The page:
Water wars turn fatal in Bhopal
The triple murders took place in front of dozens of people. On Wednesday night, Jeevan Malviya, 42, his wife Sita Bai, 37, and their son Raju, 19, were illegally drawing water from the municipal corporation’s main supply line in Sanjay Nagar in Bhopal’s city when they were brutally stabbed to death by a group of about half-a-dozen men who wanted the water for themselves.india Updated: May 15, 2009 23:39 IST
The triple murders took place in front of dozens of people.
On Wednesday night, Jeevan Malviya, 42, his wife Sita Bai, 37, and their son Raju, 19, were illegally drawing water from the municipal corporation’s main supply line in Sanjay Nagar in Bhopal’s city when they were brutally stabbed to death by a group of about half-a-dozen men who wanted the water for themselves.
Not one person in the dingy slum area protested or made an effort to nab the killers. They just wanted to collect whatever water they could before the pipe ran dry. The three bodies lay on the street for more than an hour before the police arrived.
“Since the beginning of this year, our lives have revolved around just one thought: how to get enough drinking water, given that it is supplied just once every four-five days,” said Savita Bai, who lives in the same slum cluster as the murdered family.
Madhya Pradesh Public Health Engineering (PHE) Minister Gauri Shankar Bisen, admitted that was a severe water crisis in 34 out of MPs 50 districts.
The water crisis, caused by inadequate rainfall in large parts of Madhya Pradesh and especially in the Indore, Bhopal and Ujjain divisions, since 2008, has intensified over the last fortnight, and this has led to a spurt in water-related violence.
For example, Bhopal district received only 700 mm of rainfall in 2008, 40 per cent less than the annual average of 1,090 mm. Over 50 violent clashes over water have been reported in May alone, a senior police officer, who is not authorised to speak to the media, said.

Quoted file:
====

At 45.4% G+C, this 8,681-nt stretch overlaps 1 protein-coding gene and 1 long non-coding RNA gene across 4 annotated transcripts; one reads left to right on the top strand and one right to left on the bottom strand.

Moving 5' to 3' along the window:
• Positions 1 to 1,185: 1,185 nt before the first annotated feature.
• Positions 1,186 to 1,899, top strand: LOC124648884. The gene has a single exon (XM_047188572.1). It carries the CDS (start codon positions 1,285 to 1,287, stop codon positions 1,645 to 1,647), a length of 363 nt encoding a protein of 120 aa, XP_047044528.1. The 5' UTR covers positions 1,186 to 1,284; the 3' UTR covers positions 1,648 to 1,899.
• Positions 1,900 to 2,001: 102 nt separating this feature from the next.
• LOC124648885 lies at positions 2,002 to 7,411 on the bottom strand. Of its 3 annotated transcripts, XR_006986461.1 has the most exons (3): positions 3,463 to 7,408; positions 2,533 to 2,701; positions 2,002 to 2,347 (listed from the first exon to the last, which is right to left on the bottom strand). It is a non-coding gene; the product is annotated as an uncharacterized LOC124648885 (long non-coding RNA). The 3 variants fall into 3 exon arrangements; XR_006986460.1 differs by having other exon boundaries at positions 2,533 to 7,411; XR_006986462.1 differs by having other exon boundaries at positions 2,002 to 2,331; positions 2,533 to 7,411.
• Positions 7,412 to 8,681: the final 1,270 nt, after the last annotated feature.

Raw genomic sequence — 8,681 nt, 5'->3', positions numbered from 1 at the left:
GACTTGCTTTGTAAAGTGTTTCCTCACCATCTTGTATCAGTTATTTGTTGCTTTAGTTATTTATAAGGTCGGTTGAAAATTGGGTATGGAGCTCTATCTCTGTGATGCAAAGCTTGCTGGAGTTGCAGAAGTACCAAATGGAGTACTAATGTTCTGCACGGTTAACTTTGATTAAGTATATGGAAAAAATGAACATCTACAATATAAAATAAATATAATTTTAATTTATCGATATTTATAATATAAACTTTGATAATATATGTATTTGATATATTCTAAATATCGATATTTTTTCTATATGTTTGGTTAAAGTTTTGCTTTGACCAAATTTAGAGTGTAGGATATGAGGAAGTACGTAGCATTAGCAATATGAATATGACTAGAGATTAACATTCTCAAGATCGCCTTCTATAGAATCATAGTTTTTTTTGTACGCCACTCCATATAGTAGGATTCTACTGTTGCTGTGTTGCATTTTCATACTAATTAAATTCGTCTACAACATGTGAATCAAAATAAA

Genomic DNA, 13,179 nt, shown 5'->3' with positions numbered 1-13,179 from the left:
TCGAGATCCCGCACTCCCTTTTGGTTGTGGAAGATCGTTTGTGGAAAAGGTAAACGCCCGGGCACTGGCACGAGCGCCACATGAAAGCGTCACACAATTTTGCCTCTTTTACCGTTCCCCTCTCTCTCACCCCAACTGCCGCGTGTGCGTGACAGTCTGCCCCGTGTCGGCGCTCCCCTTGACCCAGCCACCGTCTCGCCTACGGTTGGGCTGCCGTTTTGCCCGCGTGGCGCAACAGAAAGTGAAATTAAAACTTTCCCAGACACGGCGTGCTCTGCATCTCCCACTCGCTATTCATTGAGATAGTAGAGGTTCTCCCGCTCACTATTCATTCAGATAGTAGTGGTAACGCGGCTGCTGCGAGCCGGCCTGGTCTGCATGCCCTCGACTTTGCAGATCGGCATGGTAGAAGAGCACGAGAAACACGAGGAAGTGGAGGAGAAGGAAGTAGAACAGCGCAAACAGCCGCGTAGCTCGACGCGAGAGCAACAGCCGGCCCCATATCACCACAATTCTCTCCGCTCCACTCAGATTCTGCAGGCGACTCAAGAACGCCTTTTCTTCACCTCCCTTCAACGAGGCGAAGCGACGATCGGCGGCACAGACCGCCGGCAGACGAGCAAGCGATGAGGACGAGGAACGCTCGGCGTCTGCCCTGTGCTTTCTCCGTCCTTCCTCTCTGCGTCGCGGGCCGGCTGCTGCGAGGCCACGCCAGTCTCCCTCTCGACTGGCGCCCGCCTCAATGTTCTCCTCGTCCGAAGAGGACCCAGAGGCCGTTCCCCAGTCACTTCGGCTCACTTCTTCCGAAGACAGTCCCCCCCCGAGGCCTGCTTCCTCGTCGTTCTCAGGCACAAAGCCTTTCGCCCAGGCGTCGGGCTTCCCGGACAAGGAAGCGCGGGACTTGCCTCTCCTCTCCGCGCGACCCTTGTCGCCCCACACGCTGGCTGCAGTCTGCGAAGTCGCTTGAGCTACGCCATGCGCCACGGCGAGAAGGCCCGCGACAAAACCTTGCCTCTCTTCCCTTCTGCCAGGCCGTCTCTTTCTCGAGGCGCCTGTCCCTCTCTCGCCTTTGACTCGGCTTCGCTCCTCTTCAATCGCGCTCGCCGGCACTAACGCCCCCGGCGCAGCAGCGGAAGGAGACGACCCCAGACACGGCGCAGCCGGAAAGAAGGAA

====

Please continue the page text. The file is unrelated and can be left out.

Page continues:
Water levels in Bhopal’s Upper Lake and the nearby Kolar Dam, which supply water to Bhopal, have fallen to alarming levels.
According to the government, Bhopal needs 65 to 70 million gallons per day of water everyday. Against this, it is receiving only 40 million gallons per day. The situation is similar in the other affected areas.
Since January this year, at least 12 people have been killed and dozens of others injured as neighbour turns on neighbour and even blood relatives fight each other over a bucket of water.
On Thursday morning, barely 12 hours after the triple murders, a young man thrashed a woman. The reason: an altercation over their respective places in a water queue.
On Thursday, irate residents of Indore’s Nanda Nagar area locked up Indore Municipal Corporation employees to protest insufficient water supply.
Sporadic instances of violence have been reported from several parts of the city.
Such fights “and even murders” have become regular occurrences.
To combat the situation, the state police headquarters has issued an alert. “Based on intelligence inputs, adequate arrangements are being made to prevent any untoward incidents due to the water crisis,” said state Home Secretary Sanjay Rana.
The government, meanwhile, seems to have run out of ideas to combat the crisis. “We are keeping an eye on the situation and will take steps soon,” said PHE Minister Bisen.